HOW TO CLEAN A MOTORCYCLE CHAIN
Motorcycle chains are often the dirtiest, grimiest part of your bike. Cleaning and lubing the chain is a cornerstone of proper motorcycle maintenance, and the entire process takes no more than 15 minutes to complete.
Before cleaning your bike chain, it's important to determine what kind of chain you're using. The most basic, common type of chain is non-sealed, which produces minimal friction but isn't able to lubricate internally. This will result in more aggressive wear and tear, requiring more frequent maintenance.
Another type of motorcycle chain, popular for its convenience, is a sealed chain such as an O-ring, X-ring or Z-ring chain. These types have rubber seals between the link plates and rollers of the chain which keep grease and lube cycling on the inside of your chain components while preventing dirt and grime from accumulating. Sealed chains lose lubrication over time, requiring regular lubrication maintenance to prevent drying out, cracking and falling apart.
With any type of motorcycle chain, you will need to give it care and attention to prevent buildup, wear and tear. If you find that your chain is loose or a sprocket has been worn down, it may be time for a replacement.
When cleaning your motorcycle chain it's important to use a non-corrosive cleaner that doesn't harm or degrade any metal, plastic or rubber pieces on the bike. You should avoid using vinegar because the acetic acid makes metal susceptible to rust. Additionally, bleach should never be used, because sodium hypochlorite (bleach) will corrode metals such as steel and aluminum, and degrade rubberized seals.
A safer option to harsh chemicals, Simple Green Pro HD Heavy Duty Cleaner is non-corrosive, safe for cleaning chrome, aluminum, stainless steel and other metals. The professional-grade, engine-safe formula breaks down tough grease, oil, road grime and other automotive fluids, making it ideal for cleaning your entire motorcycle, including the motorcycle chain.
Check out: How to Clean Your Motorcycle
For quick motorcycle chain cleanups, you can wipe down your chain with a rag moistened with diluted (1:3) Simple Green Pro HD Heavy Duty Cleaner to remove superficial grime before applying lubrication. You should give your drive chain a deep clean about twice a season or more, depending on frequency of use.
What you'll need:
Directions For How to Clean a Motorcycle Chain:
Check your Owner's Manual before cleaning your motorcycle chain. Always follow manufacturer's complete instructions for cleaning and maintenance. Make sure all parts of the motorcycle are cool to the touch before cleaning.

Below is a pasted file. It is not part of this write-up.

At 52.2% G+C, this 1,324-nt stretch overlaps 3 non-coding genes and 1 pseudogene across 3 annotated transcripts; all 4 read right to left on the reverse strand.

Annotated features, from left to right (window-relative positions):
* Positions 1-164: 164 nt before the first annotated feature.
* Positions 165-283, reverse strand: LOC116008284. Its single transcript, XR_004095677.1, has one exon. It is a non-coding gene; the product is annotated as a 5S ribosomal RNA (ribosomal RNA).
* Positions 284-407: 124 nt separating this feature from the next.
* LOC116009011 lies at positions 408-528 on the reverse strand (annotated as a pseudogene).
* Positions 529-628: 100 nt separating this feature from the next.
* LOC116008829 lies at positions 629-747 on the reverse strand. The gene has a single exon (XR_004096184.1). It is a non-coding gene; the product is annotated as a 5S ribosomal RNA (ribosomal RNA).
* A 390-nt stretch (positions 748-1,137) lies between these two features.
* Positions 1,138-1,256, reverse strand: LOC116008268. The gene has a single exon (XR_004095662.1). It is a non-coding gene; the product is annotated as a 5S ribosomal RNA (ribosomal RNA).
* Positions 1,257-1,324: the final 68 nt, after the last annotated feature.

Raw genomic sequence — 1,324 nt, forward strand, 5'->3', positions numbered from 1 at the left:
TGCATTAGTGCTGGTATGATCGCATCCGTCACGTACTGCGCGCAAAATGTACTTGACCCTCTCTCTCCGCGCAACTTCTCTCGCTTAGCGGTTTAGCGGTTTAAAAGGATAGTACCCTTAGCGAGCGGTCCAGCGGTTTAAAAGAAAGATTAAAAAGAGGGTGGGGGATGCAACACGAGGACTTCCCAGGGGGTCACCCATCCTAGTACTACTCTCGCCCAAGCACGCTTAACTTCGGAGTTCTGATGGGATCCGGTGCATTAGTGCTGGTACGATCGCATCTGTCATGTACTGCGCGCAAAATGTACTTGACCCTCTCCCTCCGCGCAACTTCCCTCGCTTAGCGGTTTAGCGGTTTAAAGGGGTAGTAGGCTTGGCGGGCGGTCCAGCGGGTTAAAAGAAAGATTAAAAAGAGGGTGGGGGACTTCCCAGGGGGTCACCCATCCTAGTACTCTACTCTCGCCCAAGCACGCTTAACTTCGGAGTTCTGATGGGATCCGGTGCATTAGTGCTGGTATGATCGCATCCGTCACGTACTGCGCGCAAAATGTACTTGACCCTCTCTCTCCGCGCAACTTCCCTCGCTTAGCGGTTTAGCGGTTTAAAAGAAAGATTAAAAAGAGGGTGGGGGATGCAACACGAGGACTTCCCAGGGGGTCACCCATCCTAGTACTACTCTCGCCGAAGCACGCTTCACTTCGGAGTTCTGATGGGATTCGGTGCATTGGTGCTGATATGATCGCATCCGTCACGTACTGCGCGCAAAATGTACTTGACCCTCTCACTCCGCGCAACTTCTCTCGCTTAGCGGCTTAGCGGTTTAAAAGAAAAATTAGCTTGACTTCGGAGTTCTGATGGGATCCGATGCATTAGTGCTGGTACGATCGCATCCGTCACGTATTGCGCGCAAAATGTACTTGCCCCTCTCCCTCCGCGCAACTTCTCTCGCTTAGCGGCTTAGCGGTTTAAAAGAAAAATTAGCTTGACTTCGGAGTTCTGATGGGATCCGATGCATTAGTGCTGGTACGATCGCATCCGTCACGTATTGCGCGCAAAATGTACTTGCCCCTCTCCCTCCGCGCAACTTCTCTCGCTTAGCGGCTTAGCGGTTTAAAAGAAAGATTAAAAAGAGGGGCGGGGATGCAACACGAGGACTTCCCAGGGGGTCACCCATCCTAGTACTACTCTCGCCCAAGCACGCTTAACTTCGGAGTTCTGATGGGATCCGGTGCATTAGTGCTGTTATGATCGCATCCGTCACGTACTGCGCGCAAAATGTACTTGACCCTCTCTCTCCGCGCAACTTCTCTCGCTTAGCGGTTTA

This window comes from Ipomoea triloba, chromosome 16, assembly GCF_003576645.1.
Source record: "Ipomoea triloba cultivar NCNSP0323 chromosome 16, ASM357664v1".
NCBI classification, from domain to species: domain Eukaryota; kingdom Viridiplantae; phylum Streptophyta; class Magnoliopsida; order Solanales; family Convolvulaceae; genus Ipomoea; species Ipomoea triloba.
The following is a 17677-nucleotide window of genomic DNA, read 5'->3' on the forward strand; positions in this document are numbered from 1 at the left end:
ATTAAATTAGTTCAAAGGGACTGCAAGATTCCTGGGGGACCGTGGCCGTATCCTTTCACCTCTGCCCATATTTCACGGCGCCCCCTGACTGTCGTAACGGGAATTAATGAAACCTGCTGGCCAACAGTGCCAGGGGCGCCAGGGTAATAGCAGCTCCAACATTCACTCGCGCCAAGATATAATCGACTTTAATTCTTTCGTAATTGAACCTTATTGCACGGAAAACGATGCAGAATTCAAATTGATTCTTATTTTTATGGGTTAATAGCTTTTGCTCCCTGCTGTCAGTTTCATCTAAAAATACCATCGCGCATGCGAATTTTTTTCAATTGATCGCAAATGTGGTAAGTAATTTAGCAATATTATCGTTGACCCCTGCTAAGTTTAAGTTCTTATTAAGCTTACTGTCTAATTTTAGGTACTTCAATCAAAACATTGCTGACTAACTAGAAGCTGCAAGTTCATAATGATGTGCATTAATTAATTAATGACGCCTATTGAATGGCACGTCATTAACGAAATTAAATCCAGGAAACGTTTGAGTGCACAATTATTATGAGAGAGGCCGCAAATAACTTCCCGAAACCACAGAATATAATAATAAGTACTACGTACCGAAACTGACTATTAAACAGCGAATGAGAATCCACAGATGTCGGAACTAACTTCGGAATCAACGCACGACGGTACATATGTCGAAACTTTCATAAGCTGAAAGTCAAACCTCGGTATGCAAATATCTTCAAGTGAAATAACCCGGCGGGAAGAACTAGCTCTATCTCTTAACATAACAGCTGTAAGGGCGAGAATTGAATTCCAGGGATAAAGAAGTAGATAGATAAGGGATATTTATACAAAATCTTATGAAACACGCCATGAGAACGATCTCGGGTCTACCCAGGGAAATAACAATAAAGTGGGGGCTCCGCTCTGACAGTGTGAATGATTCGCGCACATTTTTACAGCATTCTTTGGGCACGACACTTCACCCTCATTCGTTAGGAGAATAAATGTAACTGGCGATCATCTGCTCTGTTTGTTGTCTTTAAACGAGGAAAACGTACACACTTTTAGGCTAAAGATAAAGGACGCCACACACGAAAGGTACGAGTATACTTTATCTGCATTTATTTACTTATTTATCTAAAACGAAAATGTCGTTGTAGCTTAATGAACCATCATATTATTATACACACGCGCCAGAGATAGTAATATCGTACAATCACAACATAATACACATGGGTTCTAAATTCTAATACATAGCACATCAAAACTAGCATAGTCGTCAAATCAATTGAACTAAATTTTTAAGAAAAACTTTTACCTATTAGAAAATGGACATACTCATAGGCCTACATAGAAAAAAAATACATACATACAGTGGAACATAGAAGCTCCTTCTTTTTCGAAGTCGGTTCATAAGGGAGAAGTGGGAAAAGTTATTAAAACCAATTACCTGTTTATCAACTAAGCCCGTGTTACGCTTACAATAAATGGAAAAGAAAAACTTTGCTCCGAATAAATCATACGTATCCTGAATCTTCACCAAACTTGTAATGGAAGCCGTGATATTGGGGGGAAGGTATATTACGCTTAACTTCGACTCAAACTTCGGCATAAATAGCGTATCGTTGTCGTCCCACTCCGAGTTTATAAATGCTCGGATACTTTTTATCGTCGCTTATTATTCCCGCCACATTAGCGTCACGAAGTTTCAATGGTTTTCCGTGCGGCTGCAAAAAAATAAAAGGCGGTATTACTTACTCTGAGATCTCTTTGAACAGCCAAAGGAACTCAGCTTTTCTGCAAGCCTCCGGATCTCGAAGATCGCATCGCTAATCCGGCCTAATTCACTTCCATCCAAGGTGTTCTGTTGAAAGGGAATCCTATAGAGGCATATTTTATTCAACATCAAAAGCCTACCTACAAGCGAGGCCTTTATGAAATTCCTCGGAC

- Dilute cleaner. In a bucket or other large container, mix 1 part Simple Green Pro HD Heavy Duty Cleaner to 3 parts water. Add the mix to a spray bottle.
- Prep your motorcycle. Park your bike on its center stand or a rear stand where the washing and rinsing will fall on the ground and not run down the driveway into street and storm drain.
- Apply cleaner. Spray the entire length of chain with the Simple Green Pro HD Heavy-Duty Cleaner solution.
- Scrub. Use your chain-specific brush or toothbrush to scrub every link in the chain, paying close attention to the spaces between links and any buildup or dirt and grime. If possible, rotate the rear tire to cycle the chain's rotation, so you can access it entirely.
- Clean your rear sprocket. Use a rag soaked in the Simple Green solution to wipe down the rear sprocket fully. Remove any stubborn grime with the toothbrush.
- Rinse. Use a hose or bucket of water to rinse down the entire chain. Take your time to make sure all cleaner is rinsed from the chain. Let the rinse hit the ground – not run into the storm drain.
- Dry. Give your chain a good wipe-down to remove any excess moisture.
- Lubricate the chain. If your cleaner has done its job, your bike chain is now free of grease and grime. Now make sure to apply chain lubricant to your bike chain.
- Hit the road! Give your motorcycle a ride to help the lube cycle through the chain, and enjoy your next adventure!
Tip: You can easily perform this cleaning at a DIY car wash if you don't have a home area to do this job without runoff making a mess or entering a storm drain. DIY car washes have drain systems to handle the dirty runoff.